With our permits checked and approved, we proceeded towards Chushul. The drive was quite desolate with only a village by the name of Tsaga en route. The climb to Tsaga La was relatively straightforward.
We were moving parallel to the Indo-China border and we could see a lot of bunkers to our left. It was an eerie but great feeling to drive knowing that we were being watched by our soldiers.
Tsaga village boasts of homes with Dish TV & an STD booth as well!
That’s Tsaga La
By 3:30 pm, we had managed to reach the Rezang La war memorial and a little while later the Chushul War Memorial.
The battle of Rezang La, a ridge overlooking the strategic Chushul plains, is one of the most glorious chapters in the history of the Indian army.
In the unequal war of 1962 against the Chinese, the Ahir Charlie Company from 13 Kumaon, led by Major Shaitan Singh, decided that until they were alive the Chinese weren’t going to have a look-in on Chushul, at 17,000 ft. Of the 120 defenders, only three survived, seriously wounded.
Rezang La War Memorial
The rest, including Major Shaitan Singh (who was awarded Param Vir Chakra posthumously), were discovered after the winter, frozen, mostly holding their weapons but with no ammunition. This was a genuine ‘last man-last round’ defense. Read Lest We Forget – The Heroes of Rezang La for more details on this.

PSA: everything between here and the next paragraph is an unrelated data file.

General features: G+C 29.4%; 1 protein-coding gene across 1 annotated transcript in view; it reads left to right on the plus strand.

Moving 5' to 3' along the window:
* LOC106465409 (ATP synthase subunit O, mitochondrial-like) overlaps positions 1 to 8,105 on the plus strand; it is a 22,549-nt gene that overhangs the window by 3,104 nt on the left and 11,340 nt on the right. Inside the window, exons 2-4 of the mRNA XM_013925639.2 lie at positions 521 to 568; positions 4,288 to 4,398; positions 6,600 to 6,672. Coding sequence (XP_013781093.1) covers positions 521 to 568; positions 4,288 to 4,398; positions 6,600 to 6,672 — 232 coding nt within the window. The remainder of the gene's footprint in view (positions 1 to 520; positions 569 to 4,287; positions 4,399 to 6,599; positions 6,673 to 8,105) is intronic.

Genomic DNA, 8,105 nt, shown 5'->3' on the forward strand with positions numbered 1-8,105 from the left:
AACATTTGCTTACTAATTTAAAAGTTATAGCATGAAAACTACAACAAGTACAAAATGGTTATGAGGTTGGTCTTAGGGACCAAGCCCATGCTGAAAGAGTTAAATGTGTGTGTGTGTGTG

Chushul War Memorial
The war memorial at Chushul commemorates the action and sacrifices of other battalions fighting an outnumbered battle against the Chinese in 1962. A wave of patriotism hits as one enters these memorials.
En route Chushul from Tsaga, we were spying on him with our zoom lens, he was spying on us with his ‘better’ zoom lens.
The war memorial at Chushul
We soon landed in Chushul and were surprised to see that it was in fact quite a big village. Stocking up on our wafer supplies, we moved on towards Pangong Tso. After a brief climb, we were greeted by the first view of this beautiful lake. The route after this was right next to the lake all the way to Spangmik.
Also Read: How to Plan a Trip to Pangong Lake
And what a drive it was! There are some roads that are simply indescribable, and this one would surely be somewhere on the top of that list! The road continues to cling on to the edge of the lake for about 45 km till one reaches Spangmik. Simply an amazing stretch to drive on!
We reached Spangmik by 7 pm, our destination for the night.
The first glimpse of Pangong Tso
That’s China beyond the lake
Posing next to the lake
The beautiful Merak village
Night shot at Pangong
That concluded our journey for the day, from Hanle to Pangong Tso. Compared to the kinds of roads and terrain we handled in the previous two days, it was really a much easier drive. True that the roads were terrible but at least there was a sign of the road.
- Journey Ahead: Pangong Tso to Marsimik La – The Highest Motorable Road
The next day would be a simple drive, only 100 km, to Marsimik La and back!
Hanle to Pangong Tso – Conclusion
Please click on the link above to continue reading the next part of this travelogue. I hope the travelogue, pictures, and information above on traveling from Hanle to Pangong Tso were of help. If you have any questions or need any other details, please feel free to ask in the comments section below or at our Community Forum, and I will be glad to answer.